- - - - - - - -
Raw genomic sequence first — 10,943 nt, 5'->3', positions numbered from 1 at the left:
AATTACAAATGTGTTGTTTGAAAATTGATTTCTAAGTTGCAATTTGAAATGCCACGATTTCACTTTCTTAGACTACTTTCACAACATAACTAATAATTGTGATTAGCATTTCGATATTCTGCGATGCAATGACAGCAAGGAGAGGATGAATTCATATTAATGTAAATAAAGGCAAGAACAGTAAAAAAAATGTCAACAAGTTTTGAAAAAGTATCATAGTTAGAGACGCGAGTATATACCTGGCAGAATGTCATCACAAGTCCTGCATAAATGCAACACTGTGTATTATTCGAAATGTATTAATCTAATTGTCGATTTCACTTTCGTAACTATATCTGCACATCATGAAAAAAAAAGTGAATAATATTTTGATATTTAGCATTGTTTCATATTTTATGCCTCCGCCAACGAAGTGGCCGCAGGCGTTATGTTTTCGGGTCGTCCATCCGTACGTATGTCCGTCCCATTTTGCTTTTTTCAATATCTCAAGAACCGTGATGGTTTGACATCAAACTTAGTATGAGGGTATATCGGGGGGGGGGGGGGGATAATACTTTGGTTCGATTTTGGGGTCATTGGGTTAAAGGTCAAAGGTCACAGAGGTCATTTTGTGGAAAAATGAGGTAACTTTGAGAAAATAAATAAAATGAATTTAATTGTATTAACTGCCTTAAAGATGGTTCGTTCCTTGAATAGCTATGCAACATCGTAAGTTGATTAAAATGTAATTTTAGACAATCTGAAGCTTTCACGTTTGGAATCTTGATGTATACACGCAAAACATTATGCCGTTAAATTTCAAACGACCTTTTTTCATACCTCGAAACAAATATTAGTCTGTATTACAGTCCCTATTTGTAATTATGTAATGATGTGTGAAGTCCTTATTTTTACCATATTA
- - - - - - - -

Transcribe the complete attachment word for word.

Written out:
Raw genomic sequence first — 10,943 nt, 5'->3', positions numbered from 1 at the left:
AATTACAAATGTGTTGTTTGAAAATTGATTTCTAAGTTGCAATTTGAAATGCCACGATTTCACTTTCTTAGACTACTTTCACAACATAACTAATAATTGTGATTAGCATTTCGATATTCTGCGATGCAATGACAGCAAGGAGAGGATGAATTCATATTAATGTAAATAAAGGCAAGAACAGTAAAAAAAATGTCAACAAGTTTTGAAAAAGTATCATAGTTAGAGACGCGAGTATATACCTGGCAGAATGTCATCACAAGTCCTGCATAAATGCAACACTGTGTATTATTCGAAATGTATTAATCTAATTGTCGATTTCACTTTCGTAACTATATCTGCACATCATGAAAAAAAAAGTGAATAATATTTTGATATTTAGCATTGTTTCATATTTTATGCCTCCGCCAACGAAGTGGCCGCAGGCGTTATGTTTTCGGGTCGTCCATCCGTACGTATGTCCGTCCCATTTTGCTTTTTTCAATATCTCAAGAACCGTGATGGTTTGACATCAAACTTAGTATGAGGGTATATCGGGGGGGGGGGGGGGATAATACTTTGGTTCGATTTTGGGGTCATTGGGTTAAAGGTCAAAGGTCACAGAGGTCATTTTGTGGAAAAATGAGGTAACTTTGAGAAAATAAATAAAATGAATTTAATTGTATTAACTGCCTTAAAGATGGTTCGTTCCTTGAATAGCTATGCAACATCGTAAGTTGATTAAAATGTAATTTTAGACAATCTGAAGCTTTCACGTTTGGAATCTTGATGTATACACGCAAAACATTATGCCGTTAAATTTCAAACGACCTTTTTTCATACCTCGAAACAAATATTAGTCTGTATTACAGTCCCTATTTGTAATTATGTAATGATGTGTGAAGTCCTTATTTTTACCATATTA